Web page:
Recently, Daily Freakout (DFO) had the unprecedented opportunity to interview Major Depression (MD), whom we found candid and boldly unapologetic. Even for those of you familiar with his work, MD’s answers may surprise you. We hope you find these insights as fascinating as we did.
Editor’s Note: The statements made in this interview by Major Depression may be upsetting to sensitive readers, as we have left his answers raw and unfiltered. Like a raw unfiltered cider vinegar, the kind with a blob of something inedible and gross sinking and rising from the bottom of the jar. And like cider vinegar in its natural state, perhaps you’ll agree these revelations are as important as they are disturbing.
DFO: Welcome, Depression. Or do I call you Major?
MD: Thanks, but I want to say up front, I prefer the term “Realist” over the label “Depression.”
MD: Optimists go around expecting some unrealistic future of financial and personal success. They believe they are going to publish bestselling memoirs and their relationships will have a happy future. Honestly, how often does that ever happen? Practically never. They are living in a dream world of statistically unlikely outcomes.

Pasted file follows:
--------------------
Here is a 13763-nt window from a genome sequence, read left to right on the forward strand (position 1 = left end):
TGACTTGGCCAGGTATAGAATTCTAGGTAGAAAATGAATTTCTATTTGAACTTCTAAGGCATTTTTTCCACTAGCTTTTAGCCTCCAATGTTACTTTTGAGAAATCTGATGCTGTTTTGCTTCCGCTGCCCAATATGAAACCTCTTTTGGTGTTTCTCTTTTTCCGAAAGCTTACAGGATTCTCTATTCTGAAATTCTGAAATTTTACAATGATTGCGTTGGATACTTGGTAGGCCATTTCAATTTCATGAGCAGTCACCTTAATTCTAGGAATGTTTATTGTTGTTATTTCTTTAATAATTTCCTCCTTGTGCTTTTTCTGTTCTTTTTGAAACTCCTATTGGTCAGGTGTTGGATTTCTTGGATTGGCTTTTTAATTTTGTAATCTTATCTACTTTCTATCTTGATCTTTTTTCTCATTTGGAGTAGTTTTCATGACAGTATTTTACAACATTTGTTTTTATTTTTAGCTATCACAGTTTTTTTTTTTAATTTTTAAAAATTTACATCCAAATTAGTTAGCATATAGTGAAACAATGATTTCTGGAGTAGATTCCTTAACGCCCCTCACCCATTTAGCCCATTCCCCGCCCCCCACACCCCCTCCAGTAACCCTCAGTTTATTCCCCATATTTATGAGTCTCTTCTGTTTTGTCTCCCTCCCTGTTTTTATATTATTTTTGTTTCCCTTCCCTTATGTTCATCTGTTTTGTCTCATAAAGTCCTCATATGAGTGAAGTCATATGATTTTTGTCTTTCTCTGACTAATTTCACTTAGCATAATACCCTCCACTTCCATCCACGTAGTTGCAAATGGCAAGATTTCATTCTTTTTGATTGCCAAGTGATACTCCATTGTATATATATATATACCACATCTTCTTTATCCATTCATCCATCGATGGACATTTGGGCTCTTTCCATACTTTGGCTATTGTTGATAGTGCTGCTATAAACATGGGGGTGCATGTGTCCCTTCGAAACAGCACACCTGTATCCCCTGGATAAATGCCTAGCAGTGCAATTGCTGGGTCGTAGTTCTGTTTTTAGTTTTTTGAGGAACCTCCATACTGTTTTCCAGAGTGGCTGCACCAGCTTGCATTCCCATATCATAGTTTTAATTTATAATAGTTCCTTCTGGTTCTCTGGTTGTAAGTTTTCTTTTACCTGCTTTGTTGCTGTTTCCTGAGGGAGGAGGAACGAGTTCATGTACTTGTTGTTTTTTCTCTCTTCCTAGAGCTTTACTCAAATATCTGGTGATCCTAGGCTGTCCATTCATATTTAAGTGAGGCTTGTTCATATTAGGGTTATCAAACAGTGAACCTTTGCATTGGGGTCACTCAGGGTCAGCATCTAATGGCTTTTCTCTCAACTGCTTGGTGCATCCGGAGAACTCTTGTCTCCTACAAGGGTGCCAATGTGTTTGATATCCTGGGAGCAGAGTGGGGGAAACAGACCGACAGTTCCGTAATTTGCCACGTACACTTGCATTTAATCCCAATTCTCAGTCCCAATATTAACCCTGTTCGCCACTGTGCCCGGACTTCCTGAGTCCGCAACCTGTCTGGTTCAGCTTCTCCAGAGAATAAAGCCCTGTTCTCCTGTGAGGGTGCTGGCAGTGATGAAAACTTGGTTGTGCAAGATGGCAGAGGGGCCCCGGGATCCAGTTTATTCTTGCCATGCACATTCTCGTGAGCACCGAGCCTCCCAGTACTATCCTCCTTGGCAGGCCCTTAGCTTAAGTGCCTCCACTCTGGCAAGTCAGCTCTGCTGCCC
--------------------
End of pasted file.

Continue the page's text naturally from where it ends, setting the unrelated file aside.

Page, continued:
DFO: So you’re a statistician, then?
MD: Ha ha! Of course not. But I am the voice of reason, the cold hard truth about the world and the individual’s lowly prospects.
DFO: Don’t people need dreams, even if they are long-shots, to keep motivated? Why not be supportive of a human’s aspirations?
MD: Well, I’m not here to put a spring in anyone’s step. I’m just keeping it real. Actually I protect people from disappointment by lowering expectations.
DFO: What would you say to optimists who would argue that you are unduly pessimistic? Some might say it is a self-fulfilling prophecy to assume people have only “lowly prospects.”
MD: Perhaps I exaggerate for effect sometimes. The truth is often hard to face, so people need the tough love.
DFO: Are you saying that as a companion, you are helpful?
MD: Helpful…might be overstating my case, but be honest: wouldn’t you rather a friend who tells you when you have a floret of broccoli between your front teeth?
DFO: Well, yes, but is that a fair comparison? Broccoli versus life satisfaction?